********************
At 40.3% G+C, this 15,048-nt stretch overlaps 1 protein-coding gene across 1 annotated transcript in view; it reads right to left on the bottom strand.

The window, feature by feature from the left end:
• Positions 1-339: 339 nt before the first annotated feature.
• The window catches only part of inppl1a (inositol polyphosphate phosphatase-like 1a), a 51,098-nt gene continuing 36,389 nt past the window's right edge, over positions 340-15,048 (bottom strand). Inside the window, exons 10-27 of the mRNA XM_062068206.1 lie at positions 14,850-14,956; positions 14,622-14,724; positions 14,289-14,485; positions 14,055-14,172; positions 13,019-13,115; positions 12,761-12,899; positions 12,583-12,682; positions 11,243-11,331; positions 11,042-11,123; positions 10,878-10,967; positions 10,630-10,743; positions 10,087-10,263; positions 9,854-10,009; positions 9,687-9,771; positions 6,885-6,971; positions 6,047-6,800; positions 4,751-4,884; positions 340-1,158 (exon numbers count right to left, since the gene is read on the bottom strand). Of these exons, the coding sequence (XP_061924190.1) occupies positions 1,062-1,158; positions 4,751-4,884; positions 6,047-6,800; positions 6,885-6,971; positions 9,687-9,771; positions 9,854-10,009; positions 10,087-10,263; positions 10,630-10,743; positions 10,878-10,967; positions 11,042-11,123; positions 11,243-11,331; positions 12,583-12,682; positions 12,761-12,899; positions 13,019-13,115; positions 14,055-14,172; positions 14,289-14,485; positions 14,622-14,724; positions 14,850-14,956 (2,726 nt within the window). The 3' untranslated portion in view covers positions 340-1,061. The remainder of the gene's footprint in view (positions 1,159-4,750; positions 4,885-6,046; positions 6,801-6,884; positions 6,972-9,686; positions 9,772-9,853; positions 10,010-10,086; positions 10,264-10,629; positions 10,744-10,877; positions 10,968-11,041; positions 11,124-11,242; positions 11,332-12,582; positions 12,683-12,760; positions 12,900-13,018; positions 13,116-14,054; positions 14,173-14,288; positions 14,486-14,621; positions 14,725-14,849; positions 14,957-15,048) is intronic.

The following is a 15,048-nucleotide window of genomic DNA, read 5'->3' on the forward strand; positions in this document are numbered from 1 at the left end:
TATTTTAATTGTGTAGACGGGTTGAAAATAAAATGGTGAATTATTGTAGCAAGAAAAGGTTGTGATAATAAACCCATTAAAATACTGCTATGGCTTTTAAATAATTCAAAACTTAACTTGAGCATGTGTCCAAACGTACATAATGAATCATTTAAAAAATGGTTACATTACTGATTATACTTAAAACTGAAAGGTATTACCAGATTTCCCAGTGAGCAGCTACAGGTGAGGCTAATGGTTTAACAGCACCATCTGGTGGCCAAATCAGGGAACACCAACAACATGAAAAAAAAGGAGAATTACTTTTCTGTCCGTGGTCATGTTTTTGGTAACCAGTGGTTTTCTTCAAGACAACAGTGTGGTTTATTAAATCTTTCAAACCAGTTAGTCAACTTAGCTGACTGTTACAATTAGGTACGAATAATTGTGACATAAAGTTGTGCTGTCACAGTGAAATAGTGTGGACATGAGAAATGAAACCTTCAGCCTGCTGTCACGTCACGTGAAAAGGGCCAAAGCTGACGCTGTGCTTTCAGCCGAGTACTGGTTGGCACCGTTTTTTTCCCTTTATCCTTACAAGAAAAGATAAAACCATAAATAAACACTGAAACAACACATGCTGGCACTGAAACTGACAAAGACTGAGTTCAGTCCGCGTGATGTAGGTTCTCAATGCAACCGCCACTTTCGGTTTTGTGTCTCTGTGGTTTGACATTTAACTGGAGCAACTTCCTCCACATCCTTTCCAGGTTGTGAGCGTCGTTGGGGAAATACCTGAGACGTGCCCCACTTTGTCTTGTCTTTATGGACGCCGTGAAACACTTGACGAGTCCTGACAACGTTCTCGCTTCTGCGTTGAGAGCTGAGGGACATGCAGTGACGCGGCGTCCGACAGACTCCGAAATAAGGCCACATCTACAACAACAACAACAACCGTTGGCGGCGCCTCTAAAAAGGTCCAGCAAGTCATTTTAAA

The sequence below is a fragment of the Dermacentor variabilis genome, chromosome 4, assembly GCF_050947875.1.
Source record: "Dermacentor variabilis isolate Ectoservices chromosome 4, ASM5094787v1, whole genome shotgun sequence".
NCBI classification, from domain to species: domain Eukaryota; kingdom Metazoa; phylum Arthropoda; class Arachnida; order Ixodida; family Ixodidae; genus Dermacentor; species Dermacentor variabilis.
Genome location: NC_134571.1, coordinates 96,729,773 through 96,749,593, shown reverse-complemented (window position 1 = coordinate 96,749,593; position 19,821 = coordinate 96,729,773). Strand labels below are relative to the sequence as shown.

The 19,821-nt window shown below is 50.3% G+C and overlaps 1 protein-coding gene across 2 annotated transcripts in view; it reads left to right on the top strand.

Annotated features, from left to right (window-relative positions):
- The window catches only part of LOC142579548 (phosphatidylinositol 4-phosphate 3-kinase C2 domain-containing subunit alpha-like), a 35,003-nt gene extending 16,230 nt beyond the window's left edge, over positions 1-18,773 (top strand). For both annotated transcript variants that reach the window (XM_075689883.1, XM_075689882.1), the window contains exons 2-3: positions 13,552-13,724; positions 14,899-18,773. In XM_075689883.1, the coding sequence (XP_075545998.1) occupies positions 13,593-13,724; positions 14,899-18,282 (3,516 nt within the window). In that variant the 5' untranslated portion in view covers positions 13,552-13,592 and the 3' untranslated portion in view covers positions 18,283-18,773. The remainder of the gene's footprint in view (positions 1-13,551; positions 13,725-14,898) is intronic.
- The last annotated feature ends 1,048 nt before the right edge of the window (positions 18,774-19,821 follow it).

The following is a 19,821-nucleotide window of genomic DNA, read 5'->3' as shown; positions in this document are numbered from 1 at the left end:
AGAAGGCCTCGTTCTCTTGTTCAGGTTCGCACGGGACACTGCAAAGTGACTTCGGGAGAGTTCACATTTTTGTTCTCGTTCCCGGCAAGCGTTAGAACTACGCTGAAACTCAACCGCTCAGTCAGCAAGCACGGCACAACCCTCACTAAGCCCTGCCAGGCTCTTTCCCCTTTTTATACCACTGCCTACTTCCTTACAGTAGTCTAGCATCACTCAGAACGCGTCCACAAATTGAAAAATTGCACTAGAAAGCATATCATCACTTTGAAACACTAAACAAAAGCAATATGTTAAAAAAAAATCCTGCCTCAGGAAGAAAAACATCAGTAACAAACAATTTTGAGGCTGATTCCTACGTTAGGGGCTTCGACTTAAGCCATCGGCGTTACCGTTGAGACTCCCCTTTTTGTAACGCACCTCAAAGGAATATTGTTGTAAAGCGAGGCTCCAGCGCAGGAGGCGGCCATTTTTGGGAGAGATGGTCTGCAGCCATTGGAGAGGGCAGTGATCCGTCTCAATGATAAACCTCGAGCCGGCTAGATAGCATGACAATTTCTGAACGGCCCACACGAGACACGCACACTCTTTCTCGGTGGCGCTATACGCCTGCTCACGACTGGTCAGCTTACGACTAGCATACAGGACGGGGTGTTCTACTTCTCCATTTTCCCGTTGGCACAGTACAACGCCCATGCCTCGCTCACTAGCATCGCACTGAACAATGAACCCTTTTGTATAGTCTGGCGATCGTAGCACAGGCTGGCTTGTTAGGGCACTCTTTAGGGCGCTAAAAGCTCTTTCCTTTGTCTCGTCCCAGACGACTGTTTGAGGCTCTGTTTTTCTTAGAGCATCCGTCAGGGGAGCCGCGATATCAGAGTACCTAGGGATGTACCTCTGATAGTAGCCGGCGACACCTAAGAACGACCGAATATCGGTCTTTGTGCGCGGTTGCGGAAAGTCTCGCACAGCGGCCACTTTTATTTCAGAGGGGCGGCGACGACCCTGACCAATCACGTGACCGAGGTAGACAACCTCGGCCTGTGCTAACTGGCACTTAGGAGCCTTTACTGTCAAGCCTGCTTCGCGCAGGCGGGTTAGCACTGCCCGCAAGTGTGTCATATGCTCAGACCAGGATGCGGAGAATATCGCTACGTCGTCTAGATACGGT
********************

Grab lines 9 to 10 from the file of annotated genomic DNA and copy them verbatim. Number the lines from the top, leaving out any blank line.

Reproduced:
NCBI classification, from domain to species: domain Eukaryota; kingdom Metazoa; phylum Arthropoda; class Arachnida; order Ixodida; family Ixodidae; genus Dermacentor; species Dermacentor variabilis.
Genome location: NC_134571.1, coordinates 96,729,773 through 96,749,593, shown reverse-complemented (window position 1 = coordinate 96,749,593; position 19,821 = coordinate 96,729,773). Strand labels below are relative to the sequence as shown.